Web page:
Trouble is brewing on the farm, bubbling slowly underneath the surface, but drowned out by raucous praise worship services of animals loyal to White, who have now started a religion. Whitism they call it. Whitists they call themselves. And where Whitism thrives, there is neither failure nor evil; neither mistakes nor bad choices. With Whitism there is no trouble, even where there is trouble. Because old things have passed away and all things have become new and white.
White is walking, hands behind his back, observing Whitist prayer sessions, silent. He looks away when some species leaders pay young animals to become full time Whitist priests. He nods and the farm hands know what to do. They sweep in, moving to the rhythm of Whitist hymns, picking up animals who were loyal to Goodhead and his hyena That’s Uki. White stares at the crocodile swamp as he passes by, glowering at the leader of the crocodiles. The crocodile leader is a sworn Whitist and patron to a few young Whitist priests. Or at least he says so. The crocodile leader watches as White occasionally stops to rest because his liver is acting up. Soon White will have to travel to a farm far away where they have veterinary surgeons who perform transplants. The crocodile leader allows himself to dream that perhaps, soon, if White gets too tired to run the farm, he can step in and become farm manager. White knows this and that is why he glowers.
“Bless me White for I am your loyal servant,” the crocodile leader says, bowing, as White comes closer.
White blesses him but both their eyes say something else.
The crocodile leader’s eyes say: I can see that you will not last very long. I do not agree with many things that you do. I will complain in private. But I will hang on. Because soon, I will become farm manager.
White’s eyes say: I can see that you want to become farm manager. But I remember a time when I came to visit the farm, when you still worked for Goodhead. I remember the way you spat at me then, before you began to swear that you were a Whitist. And I do not forget. I never forget.
White says: “You are blessed, my dimunitive crocodile son.”
He winces in pain. The crocodile leader smiles.
The rumours of White and the pain in his side are spreading. The rumour that White does not intend to stay too long as farm manager is also spreading. And all the animal heads are watching and making moves so that if the pain in White’s side becomes too great to handle or if White decides not to continue as farm manager, they can step in and take over.
As the animal leaders are plotting, the Whitist priests are turning up the volume of their praise worship services. Young animals are receiving extra portions of food to drum and formulate songs about all the great things that White is doing. Young Whitists go to places where animals worry about the limp in White’s walk and whether White knows exactly how to bring the farm back to life. They go there and they begin to drum, very loudly.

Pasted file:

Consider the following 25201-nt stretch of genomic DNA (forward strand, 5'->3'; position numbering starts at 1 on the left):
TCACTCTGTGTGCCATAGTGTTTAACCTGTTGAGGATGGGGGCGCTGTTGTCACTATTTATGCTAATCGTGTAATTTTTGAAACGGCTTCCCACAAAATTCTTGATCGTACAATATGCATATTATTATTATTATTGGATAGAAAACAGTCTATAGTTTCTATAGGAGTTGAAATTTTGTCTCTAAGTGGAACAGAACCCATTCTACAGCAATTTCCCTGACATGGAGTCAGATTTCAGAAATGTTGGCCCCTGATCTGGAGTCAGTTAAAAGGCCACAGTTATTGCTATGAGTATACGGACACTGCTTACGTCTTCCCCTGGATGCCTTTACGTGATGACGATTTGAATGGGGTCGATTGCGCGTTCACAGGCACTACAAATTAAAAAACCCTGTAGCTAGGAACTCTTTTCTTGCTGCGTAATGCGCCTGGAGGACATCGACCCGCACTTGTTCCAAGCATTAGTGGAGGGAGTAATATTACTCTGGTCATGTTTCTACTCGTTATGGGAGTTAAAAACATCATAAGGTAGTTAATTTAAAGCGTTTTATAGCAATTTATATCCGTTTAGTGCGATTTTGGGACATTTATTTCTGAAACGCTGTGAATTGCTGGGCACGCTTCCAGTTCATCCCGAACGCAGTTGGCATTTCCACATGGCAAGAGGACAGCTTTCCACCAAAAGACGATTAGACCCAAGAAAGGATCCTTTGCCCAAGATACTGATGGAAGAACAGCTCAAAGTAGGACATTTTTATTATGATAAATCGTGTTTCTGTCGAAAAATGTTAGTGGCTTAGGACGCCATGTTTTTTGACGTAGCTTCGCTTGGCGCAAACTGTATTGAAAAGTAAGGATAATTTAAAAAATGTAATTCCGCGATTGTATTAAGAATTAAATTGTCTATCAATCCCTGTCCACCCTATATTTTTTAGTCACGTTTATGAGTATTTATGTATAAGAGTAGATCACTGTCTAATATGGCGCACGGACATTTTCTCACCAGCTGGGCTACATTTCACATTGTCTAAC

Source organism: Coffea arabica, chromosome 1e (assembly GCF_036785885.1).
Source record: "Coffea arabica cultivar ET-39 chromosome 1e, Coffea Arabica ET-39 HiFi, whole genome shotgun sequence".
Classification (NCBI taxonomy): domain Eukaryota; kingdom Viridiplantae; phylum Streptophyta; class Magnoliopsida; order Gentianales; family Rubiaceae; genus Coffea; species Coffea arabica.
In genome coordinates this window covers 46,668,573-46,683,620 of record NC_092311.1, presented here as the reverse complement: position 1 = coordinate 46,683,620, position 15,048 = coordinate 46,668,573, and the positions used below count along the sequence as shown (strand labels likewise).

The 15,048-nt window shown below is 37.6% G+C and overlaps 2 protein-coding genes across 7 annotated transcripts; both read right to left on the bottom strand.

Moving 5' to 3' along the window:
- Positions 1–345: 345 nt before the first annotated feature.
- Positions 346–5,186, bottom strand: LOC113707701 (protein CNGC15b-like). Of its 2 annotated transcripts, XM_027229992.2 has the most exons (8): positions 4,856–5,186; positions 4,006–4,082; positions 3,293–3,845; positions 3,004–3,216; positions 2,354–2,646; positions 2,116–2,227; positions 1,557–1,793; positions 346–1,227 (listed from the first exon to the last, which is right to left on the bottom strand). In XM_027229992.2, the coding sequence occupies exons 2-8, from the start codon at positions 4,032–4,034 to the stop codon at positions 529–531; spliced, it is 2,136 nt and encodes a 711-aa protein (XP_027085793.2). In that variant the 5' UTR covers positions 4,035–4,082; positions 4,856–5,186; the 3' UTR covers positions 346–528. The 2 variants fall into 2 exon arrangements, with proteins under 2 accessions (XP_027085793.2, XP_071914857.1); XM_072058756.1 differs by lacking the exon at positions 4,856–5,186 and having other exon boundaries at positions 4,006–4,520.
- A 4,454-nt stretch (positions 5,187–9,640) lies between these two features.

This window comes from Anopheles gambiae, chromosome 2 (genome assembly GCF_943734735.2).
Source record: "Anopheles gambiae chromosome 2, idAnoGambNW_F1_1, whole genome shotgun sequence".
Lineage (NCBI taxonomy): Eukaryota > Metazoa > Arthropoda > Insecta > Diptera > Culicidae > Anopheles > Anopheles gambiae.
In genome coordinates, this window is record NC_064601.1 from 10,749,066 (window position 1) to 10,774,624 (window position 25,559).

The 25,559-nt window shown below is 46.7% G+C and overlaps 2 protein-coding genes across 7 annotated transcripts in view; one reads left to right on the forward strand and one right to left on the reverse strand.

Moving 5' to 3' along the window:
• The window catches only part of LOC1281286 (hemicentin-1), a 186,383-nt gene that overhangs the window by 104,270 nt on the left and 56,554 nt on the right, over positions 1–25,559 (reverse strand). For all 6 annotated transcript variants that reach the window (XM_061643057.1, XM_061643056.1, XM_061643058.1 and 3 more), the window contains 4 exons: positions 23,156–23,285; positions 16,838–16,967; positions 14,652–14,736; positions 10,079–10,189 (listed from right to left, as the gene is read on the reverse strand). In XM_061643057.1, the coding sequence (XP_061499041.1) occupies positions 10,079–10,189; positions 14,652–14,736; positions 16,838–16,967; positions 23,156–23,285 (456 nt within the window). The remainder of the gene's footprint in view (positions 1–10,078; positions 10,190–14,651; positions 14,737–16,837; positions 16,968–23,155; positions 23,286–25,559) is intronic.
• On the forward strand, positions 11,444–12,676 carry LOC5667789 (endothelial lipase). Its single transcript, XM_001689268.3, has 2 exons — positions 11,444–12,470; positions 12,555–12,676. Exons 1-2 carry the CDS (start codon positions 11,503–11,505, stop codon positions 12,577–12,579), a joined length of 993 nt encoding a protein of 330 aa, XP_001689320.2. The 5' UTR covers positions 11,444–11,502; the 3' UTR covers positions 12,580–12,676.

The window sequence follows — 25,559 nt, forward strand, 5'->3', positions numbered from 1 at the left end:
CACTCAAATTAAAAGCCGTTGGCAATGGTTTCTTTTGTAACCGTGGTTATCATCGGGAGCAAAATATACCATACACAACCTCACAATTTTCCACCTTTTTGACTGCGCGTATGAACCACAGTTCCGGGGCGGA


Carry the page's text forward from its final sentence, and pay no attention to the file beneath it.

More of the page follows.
White is walking. May he walk faster.
White is thrusting. May he thrust harder.
White is winning. May he win better.
And we are joyful. May our joy increase.
They dance around in circles and accuse people who ask them to be a little quiet of being traitors and friends of That’s Uki, the hyena who helped Goodhead plunder the farm.
White is changing his mind about a few of the things that were promised in meetings he held with animals who secretly opposed Goodhead, at around the time when he was trying to take over the farm. White told them that he would give 5 cups of grain to animals who could look for their own food. At that meeting it was not White who spoke, but one of his assistants. He only nodded. And now White has changed his mind. So he has asked one of his new assistants to make announcements in the centre of farm to say that 5 grains to all indolent animals was simply unrealistic. And as the assistant speaks, White nods, silent.
Deep in the south of the farm there is trouble brewing. One of the pipes carrying water from the marshes to the rest of the farm has been blown up. The word on the farm is that a wild dog named Some Fellow who used to be friends with Goodhead has done it. White has been trying to get Some Fellow and has asked his farm hands to chain it wherever it is found. But animals are hard to capture in the dark marshes. This is great for the leader of the turtles and the prominent turtles who live in the marshes. Any of them can blow up the water pipes and blame it on Some Fellow.
It has been a long time since a wild dog blew up a water pipe.
There is still not much food on the farm. That’s Uki is still reeling out names of those with whom he and Goodhead plundered the farm. Dead bats, massacred by farm hand Dick-Tai, still smell in the corners of the farm. The Whitist religion grows stronger and louder – they now have external loudspeakers in their places of worship. And White still walks around the farm, hands behind his back, feeling a pain in his side, silent.
PS. As usual, no animals were harmed in the production of this story, not even goats who get yams to serve as full time Whitist priests. And any coincidence between the animals on this farm and any humans, real or imagined, dead or alive, is just that - a coincidence.